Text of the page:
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Libya - Politics 2018

There are two main quasi-governmental forces vying for hegemony over the country: the House of Representatives (HoR), based in Tobruk and backed by Khalifa Haftars Libyan National Army, and the Tripoli-based Government of National Accord (GNA), led by Libyan prime minister Fayez al-Sarraj and formed out of the UN Security Council-brokered Libyan Political Agreement.

Russia, France, Egypt and the UAE support Haftar the warlord who controls much of the east of the country and who started the latest phase of the war. Backed by Sisis Egypt and the UAE, he launched Operation Dignity against the Muslim Brotherhood-affiliated General National Congress (GNC). Turkey and Qatar have thrown their weight behind rivals to the eastern strongman, especially Islamist groups.

President Macron of France blindsided Italy by holding a summit in Paris in May 2018 where Tripoli-based Government of National Accord (GNA) and eastern Libya strongman Khalifa Haftar agreed in principle to hold credible and peaceful elections by 10 December 2018. While France repeatedly endorsed the December date, Italy opposed it. In Haftar, France sees a cheap and easy ally against the diminished but ever-present threat of the Islamic State (Daesh) in Libya.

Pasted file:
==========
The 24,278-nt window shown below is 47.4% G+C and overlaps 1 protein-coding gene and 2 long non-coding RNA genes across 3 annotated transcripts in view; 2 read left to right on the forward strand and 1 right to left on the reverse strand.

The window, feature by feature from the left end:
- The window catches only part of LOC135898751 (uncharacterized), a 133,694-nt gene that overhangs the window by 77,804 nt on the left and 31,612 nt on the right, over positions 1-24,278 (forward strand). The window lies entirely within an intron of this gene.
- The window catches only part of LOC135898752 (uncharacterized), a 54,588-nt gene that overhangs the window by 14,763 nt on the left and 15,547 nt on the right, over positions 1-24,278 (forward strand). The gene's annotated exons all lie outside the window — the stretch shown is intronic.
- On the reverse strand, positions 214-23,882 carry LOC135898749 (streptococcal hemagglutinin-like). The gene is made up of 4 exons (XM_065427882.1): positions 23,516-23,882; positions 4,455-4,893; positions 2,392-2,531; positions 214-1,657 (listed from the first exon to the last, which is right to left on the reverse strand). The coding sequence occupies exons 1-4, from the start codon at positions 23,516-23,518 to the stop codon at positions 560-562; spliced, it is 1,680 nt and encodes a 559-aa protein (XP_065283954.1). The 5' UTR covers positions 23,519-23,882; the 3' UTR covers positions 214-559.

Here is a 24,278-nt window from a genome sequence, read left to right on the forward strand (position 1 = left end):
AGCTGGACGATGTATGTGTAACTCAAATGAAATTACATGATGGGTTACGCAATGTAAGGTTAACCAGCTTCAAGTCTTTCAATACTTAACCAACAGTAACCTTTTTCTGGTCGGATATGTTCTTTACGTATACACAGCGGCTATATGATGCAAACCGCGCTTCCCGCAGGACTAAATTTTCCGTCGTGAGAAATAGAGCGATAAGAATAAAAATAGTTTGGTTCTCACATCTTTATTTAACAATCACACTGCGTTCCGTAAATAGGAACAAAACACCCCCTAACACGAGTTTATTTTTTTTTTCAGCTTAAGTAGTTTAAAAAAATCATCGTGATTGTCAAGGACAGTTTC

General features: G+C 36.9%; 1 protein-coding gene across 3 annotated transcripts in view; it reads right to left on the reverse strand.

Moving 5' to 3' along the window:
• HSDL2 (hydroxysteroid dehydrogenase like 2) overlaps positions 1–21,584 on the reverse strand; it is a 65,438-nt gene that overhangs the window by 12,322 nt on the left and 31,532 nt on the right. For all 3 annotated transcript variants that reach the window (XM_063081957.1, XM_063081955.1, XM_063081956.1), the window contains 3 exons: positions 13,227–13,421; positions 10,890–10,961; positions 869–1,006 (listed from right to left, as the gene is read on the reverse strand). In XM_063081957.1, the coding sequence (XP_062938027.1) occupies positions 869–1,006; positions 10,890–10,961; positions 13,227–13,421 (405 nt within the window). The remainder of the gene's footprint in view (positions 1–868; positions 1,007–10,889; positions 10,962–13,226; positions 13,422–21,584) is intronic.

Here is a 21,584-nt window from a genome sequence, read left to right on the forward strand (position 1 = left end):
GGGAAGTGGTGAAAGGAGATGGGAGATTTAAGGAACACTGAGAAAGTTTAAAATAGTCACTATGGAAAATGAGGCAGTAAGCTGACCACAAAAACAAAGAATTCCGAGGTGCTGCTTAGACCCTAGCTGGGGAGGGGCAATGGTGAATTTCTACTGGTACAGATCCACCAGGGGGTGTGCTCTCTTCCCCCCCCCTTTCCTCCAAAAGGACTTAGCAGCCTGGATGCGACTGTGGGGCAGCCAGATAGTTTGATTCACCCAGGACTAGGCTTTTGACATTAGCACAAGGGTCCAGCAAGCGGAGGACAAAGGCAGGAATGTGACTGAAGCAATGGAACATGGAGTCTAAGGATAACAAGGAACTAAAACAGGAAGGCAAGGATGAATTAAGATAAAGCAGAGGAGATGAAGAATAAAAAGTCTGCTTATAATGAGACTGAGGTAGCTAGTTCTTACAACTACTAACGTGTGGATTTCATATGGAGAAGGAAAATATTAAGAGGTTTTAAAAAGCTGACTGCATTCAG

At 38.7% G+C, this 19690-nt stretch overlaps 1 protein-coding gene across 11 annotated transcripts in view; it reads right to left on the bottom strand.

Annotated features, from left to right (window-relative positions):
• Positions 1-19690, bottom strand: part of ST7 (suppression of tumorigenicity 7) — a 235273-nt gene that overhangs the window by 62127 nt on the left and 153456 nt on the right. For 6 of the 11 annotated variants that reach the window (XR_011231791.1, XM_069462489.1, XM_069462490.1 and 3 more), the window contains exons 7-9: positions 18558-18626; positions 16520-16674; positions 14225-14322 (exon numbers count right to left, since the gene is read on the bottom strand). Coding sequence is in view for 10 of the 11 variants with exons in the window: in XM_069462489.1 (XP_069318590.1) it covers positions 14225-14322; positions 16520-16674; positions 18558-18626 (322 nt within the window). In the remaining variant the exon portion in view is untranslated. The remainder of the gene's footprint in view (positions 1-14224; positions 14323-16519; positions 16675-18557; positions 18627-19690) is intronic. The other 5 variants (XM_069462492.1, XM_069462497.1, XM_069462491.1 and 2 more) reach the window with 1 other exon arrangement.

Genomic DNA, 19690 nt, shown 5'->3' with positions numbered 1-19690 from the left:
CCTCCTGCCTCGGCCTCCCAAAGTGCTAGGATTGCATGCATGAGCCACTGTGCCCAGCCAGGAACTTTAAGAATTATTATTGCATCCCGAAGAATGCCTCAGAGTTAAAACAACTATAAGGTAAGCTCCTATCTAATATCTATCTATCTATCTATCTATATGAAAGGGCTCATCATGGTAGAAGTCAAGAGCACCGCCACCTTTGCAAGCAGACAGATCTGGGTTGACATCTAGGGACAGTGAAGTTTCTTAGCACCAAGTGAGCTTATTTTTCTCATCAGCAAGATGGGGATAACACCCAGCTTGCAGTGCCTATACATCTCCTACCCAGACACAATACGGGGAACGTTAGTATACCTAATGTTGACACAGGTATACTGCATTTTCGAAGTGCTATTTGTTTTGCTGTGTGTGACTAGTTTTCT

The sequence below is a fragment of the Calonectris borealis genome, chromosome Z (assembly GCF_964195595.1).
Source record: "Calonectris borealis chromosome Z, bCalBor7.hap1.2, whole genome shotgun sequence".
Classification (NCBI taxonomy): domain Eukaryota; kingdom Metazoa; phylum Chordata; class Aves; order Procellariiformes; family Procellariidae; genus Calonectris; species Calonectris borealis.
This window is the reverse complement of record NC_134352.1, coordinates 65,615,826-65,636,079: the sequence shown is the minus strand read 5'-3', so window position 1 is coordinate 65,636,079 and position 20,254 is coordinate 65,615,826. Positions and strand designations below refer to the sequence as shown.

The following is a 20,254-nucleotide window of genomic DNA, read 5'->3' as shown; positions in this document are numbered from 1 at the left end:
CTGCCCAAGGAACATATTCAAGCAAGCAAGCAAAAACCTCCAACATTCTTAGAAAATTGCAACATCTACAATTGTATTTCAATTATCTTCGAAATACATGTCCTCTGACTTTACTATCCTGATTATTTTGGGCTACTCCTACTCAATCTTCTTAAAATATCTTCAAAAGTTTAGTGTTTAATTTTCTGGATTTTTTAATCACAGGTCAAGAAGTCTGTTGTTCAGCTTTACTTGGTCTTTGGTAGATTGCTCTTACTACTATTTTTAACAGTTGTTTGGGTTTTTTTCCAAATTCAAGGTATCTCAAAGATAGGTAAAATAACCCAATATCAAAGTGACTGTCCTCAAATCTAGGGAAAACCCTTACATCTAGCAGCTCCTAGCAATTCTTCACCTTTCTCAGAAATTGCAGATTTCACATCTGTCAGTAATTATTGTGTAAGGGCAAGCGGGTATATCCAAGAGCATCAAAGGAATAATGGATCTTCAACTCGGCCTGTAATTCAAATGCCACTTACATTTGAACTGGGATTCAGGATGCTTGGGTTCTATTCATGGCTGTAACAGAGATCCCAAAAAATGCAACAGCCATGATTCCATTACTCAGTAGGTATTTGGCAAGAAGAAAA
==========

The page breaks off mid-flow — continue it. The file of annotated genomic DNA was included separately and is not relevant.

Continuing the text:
In September 2018, Italy`s defence minister and parliamentary speaker both partly blamed France forLibya`s security crisis. The Palermo conference held 10 November 2018 by Italian prime minister Giueseppe Conte had the stated purpose of forging a new path for the unification of Libyas various warring factions and a new timetable for elections was a complete diplomatic failure. It was a mark of the implausibility of this entire endeavour that on the second day, the presence of some of the key players at the summit was still undetermined, while Trump and Putin barely acknowledged its existence, let alone attended it. Turkish Vice President Fuat Oktay withdrew from the conference on the last day.

Khalifa Haftar seems to have only turned up in Palermo to make a point of not formally attending the conference. The warlord refuses to sit down with representatives of Qatar, who he claims fund his Islamist and Al-Qaeda enemies. He has taken up the cause of the Saudi and UAEs counter-revolutionary drive to rid the region of democratic Islamism, as epitomised by the Muslim Brotherhood.

United Nations Special Envoy to Libya Ghassan Salame said 09 November 2018 he expected elections to take place in the war-wracked country in early 2019. The announcement was the first official acknowledgement that elections in Libya will be difficult to hold on December 10, as had been agreed by rival leaders at a Paris summit in May. Salame said a national conference in early 2019 will set the stage for the vote. "The National Conference is to be held in the first weeks of 2019. The subsequent electoral process should commence in the spring of 2019," Salame told the Security Council.